Researching her two new books, University of Iowa faculty member and artist Rachel Marie-Crane Williams dug deep into the history of 20th century wartime America. But she wasn't interested in the battles overseas so much as the race-related atrocities happening on U.S. soil.
Williams' graphic novel-style books—or "graphic historiographies," as she calls the true accounts—detail often-forgotten chapters of American history during the world wars.
Run Home If You Don't Want to Be Killed recounts the civil unrest of 1943 Detroit, which was dubbed the Detroit race riots. That June, a wave of violence and destruction swept the city. Though it remains unclear what sparked the riots, thousands were arrested and 34 people killed, most of whom were Black and nearly half of whom were killed by police.
Her second new book, Elegy for Mary Turner, chronicles a spate of lynchings during World War I in Valdosta, Georgia. Through artwork, collages, and historical documents, Williams details a grieving widow's efforts to bring her husband's killers to justice, only to suffer the same horrific fate.
Williams, who has taught at the UI since 1999, is an associate professor with joint appointments in the School of Art and Art History and Gender, Women's and Sexuality Studies. She also serves as university ombudsperson. Iowa Magazine recently spoke with Williams about her new books set for release this month.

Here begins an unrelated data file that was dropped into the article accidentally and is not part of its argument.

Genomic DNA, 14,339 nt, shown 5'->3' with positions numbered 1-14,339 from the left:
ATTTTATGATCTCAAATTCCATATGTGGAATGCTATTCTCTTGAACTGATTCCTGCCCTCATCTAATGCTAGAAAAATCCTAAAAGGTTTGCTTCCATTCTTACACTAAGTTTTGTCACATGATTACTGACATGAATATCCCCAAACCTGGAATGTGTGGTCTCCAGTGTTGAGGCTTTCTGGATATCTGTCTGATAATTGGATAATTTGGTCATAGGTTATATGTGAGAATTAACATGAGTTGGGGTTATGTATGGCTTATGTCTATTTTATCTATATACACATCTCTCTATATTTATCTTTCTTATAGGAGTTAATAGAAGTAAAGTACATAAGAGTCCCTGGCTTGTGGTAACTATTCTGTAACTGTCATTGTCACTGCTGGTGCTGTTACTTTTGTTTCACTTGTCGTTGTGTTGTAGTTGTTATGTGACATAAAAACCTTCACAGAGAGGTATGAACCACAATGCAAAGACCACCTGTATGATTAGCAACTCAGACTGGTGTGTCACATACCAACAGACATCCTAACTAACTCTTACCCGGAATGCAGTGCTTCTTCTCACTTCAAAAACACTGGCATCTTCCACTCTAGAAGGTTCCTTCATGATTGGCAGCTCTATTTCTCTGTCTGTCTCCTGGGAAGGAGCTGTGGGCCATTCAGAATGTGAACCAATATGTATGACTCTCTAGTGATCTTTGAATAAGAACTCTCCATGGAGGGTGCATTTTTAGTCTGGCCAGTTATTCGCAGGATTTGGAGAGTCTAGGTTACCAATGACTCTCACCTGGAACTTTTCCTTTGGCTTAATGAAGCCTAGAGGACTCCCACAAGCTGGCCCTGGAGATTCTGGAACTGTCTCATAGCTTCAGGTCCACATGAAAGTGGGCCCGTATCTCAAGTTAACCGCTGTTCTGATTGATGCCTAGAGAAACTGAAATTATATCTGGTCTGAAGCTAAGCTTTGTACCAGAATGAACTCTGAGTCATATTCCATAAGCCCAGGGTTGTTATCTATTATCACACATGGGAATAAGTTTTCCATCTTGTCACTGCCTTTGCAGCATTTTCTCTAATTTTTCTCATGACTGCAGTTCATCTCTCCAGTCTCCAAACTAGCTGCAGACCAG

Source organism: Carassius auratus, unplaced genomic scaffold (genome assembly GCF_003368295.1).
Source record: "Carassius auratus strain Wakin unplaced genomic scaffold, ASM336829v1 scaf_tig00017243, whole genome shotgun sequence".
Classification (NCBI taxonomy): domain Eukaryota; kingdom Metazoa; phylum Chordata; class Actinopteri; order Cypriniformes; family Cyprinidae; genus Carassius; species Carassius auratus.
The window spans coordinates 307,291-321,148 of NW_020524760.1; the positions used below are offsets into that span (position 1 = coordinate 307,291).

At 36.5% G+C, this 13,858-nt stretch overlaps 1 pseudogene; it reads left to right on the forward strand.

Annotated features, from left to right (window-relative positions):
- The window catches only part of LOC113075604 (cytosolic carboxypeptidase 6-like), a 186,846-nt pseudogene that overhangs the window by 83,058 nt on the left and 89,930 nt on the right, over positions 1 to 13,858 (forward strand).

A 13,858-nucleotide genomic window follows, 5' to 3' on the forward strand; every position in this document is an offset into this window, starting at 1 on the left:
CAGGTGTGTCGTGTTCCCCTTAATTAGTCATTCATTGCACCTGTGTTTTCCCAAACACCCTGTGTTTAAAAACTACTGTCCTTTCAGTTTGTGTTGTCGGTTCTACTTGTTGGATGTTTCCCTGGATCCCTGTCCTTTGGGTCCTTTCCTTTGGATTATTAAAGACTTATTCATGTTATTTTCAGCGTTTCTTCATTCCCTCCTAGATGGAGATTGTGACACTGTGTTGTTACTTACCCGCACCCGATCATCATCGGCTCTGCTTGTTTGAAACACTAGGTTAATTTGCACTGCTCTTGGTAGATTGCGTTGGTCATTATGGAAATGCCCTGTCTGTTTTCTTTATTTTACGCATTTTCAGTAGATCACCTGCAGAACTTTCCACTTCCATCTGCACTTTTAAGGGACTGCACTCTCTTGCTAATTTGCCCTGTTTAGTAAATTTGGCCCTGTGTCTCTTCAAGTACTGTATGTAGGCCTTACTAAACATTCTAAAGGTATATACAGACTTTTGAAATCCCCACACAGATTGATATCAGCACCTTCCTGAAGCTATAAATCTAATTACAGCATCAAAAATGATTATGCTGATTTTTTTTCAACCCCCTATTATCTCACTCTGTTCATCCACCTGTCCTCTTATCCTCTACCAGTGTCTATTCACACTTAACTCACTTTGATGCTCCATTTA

It was a significant period in history. There were so many of these riots, rebellions, and uprisings that year in our country. People look at Ferguson and what happened last summer with the Black Lives Matter marches, but these things have been happening in our country for a very long time. In 1943, Jim Crow was in full effect in the South and a war for equality was happening in the United States. It was a period of significant change in our country.
Mary Turner was caught up in a lynching rampage in 1918, during World War I. It's interesting that the timing of these things often corresponds with the larger landscape of war. There were 10 Black men, including her husband, who were lynched by this mob of white men in south Georgia. Mary spoke up and said that the authorities knew who these men were, and they should be arrested. They came and took her; she was eight months pregnant at the time. Like her husband, she was also lynched.
I'm interested in the play between words, text and images. And I'm particularly interested in graphic renditions of historical events, and surfacing stories that are not well known. My work is in qualitative research, which is ethnographic, and I'm a painter. This was a perfect way to tie those things together.
I'd go to the archives, think about what the story was that I wanted to tell and how that plays out in images and the timeline. One of the things about comics is that it's a very elegant art form in that you have to boil the story down to the minimal amount of information. I also had to do research on weird things. What would a can of beans from 1943 look like? What sort of dresses or shoes were they wearing? I tried to be as true as I could to the time, people, and place.